South Africa’s official opposition party, the Democratic Alliance (DA), is set to elect a new leader on May 9. The party has been led on a path of substantial growth by its current leader, Helen Zille.
The two front-runners to succeed Zille are Mmusi Maimane and Wilmot James. Breaking the tradition of strictly internal campaigning for the top spot, James challenged Mmusi to a public debate in a tweet on Monday: "So today, here and now, I challenge Mmusi Maimane to a public debate about the future of our party and the future of our country.”
Described as a more convincing speaker, Mmusi, age 34, promptly accepted the invitation to defend his candidacy against the 62-year-old Wilmot.
This is an exciting development in South African politics considering the current ruling party's (the ANC's) shady methods of electing its leadership.
The public debate has afforded citizens the opportunity to better understand the positions of both potential leaders. The transparent nature of the DA leadership race is a good indicator that the party is ready to affect the democratic values that it advocates.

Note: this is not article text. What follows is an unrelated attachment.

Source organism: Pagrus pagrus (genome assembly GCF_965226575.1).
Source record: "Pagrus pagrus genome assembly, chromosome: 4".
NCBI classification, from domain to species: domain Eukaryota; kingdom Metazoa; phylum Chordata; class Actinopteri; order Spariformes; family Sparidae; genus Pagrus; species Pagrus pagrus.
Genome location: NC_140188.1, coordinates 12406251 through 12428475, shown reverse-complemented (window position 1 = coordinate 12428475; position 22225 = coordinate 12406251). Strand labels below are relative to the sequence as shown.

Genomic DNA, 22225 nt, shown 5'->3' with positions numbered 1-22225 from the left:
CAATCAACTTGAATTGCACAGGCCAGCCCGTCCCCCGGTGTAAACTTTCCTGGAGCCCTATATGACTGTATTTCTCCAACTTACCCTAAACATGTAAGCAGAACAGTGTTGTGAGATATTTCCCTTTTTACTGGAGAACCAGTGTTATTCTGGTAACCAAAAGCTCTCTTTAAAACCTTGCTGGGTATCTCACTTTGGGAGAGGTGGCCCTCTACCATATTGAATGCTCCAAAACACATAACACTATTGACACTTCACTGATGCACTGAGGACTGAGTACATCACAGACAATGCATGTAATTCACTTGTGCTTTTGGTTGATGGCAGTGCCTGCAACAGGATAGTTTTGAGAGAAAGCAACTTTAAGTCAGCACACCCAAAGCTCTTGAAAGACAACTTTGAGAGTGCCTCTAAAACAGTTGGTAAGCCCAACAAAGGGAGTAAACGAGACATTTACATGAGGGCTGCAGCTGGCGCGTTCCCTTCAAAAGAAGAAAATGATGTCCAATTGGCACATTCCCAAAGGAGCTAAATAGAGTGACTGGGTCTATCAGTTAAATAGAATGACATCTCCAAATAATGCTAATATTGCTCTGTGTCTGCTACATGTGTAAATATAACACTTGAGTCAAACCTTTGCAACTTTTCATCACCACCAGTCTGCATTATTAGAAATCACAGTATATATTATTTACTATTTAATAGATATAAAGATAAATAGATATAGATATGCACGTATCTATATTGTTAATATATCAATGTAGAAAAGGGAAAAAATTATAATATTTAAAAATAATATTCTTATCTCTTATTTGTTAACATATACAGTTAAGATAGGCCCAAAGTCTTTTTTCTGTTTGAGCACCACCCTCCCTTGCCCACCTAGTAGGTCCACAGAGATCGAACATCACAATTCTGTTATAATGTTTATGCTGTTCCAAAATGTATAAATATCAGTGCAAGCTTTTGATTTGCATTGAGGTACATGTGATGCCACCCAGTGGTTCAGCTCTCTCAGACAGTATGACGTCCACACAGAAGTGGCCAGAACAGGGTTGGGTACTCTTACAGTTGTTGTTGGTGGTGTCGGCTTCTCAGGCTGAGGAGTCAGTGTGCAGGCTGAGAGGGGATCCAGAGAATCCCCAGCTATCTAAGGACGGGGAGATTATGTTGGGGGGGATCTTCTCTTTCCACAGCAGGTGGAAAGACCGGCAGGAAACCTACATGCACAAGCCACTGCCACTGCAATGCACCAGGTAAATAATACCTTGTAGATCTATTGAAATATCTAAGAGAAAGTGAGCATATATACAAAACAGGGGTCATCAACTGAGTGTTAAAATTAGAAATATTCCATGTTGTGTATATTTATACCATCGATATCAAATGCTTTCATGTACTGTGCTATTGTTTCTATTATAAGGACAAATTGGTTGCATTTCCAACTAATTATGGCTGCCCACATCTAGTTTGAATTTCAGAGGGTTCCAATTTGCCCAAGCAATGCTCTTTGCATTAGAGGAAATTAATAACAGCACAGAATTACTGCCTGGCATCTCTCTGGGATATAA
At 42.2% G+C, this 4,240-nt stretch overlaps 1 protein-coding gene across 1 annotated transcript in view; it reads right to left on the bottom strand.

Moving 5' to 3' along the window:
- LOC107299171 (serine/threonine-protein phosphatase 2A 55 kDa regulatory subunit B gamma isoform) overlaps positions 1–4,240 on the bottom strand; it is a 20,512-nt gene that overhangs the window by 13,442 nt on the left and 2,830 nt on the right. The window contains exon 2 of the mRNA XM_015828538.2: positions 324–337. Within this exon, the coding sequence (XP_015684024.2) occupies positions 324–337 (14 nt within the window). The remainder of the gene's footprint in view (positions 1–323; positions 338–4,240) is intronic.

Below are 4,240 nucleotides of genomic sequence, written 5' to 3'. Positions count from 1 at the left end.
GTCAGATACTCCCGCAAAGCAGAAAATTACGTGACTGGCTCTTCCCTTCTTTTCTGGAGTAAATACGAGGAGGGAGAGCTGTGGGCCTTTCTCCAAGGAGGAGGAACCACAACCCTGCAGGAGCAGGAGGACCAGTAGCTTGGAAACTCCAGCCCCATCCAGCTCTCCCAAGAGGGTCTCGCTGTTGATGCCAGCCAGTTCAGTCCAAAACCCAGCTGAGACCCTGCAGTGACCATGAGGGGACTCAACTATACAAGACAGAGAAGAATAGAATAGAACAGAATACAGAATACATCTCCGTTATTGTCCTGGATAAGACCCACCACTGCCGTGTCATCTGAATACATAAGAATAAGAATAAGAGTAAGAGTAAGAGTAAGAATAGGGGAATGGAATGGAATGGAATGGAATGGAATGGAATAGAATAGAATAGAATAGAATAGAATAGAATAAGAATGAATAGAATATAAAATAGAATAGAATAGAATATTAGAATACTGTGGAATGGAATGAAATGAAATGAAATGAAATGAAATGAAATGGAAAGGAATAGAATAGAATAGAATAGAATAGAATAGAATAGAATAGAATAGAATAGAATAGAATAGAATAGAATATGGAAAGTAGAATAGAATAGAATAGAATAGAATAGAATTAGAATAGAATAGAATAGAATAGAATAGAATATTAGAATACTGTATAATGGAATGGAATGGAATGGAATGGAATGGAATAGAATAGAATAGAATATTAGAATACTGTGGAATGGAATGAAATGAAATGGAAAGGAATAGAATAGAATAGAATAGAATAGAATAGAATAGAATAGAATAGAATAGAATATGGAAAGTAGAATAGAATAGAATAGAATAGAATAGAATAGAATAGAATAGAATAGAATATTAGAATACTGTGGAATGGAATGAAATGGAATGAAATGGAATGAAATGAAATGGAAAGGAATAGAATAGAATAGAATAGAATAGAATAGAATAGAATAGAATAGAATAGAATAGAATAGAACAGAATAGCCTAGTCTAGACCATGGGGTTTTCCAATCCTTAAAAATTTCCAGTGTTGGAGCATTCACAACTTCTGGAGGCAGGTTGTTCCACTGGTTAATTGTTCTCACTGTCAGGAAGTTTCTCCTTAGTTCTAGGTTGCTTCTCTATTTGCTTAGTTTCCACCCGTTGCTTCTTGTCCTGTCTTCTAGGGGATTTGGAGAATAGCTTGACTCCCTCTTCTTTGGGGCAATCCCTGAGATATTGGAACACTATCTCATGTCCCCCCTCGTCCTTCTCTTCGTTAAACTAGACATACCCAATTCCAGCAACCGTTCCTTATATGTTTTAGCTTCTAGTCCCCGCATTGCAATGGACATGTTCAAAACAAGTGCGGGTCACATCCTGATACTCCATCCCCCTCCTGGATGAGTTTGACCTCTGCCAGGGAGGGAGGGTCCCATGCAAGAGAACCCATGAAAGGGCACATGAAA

The outcome of the race depends heavily on internal party endorsements from two major provinces. The first is the Western Cape, where most of the leadership is backing Mmusi including Cape Town mayor Patricia De Lille.
The second is Gauteng which seems to be more divided in their support although it is starting to lean in Mmusi’s favor.
In light of Wilmot intensifying his campaign efforts it would still be a safer bet to put your money on Mmusi to win.
Should Mmusi win he will be the first black leader of the DA. This will give much-needed weight to representing the DA as a cultural and racially diverse party, breaking the old perception that they are white at the core.
Matthew Klynsmith earned a business administration diploma at CTI in Cape Town, South Africa. He now works at Strategic Options as an associate partner. To read more reports from Matthew Klynsmith, Go Here Now.
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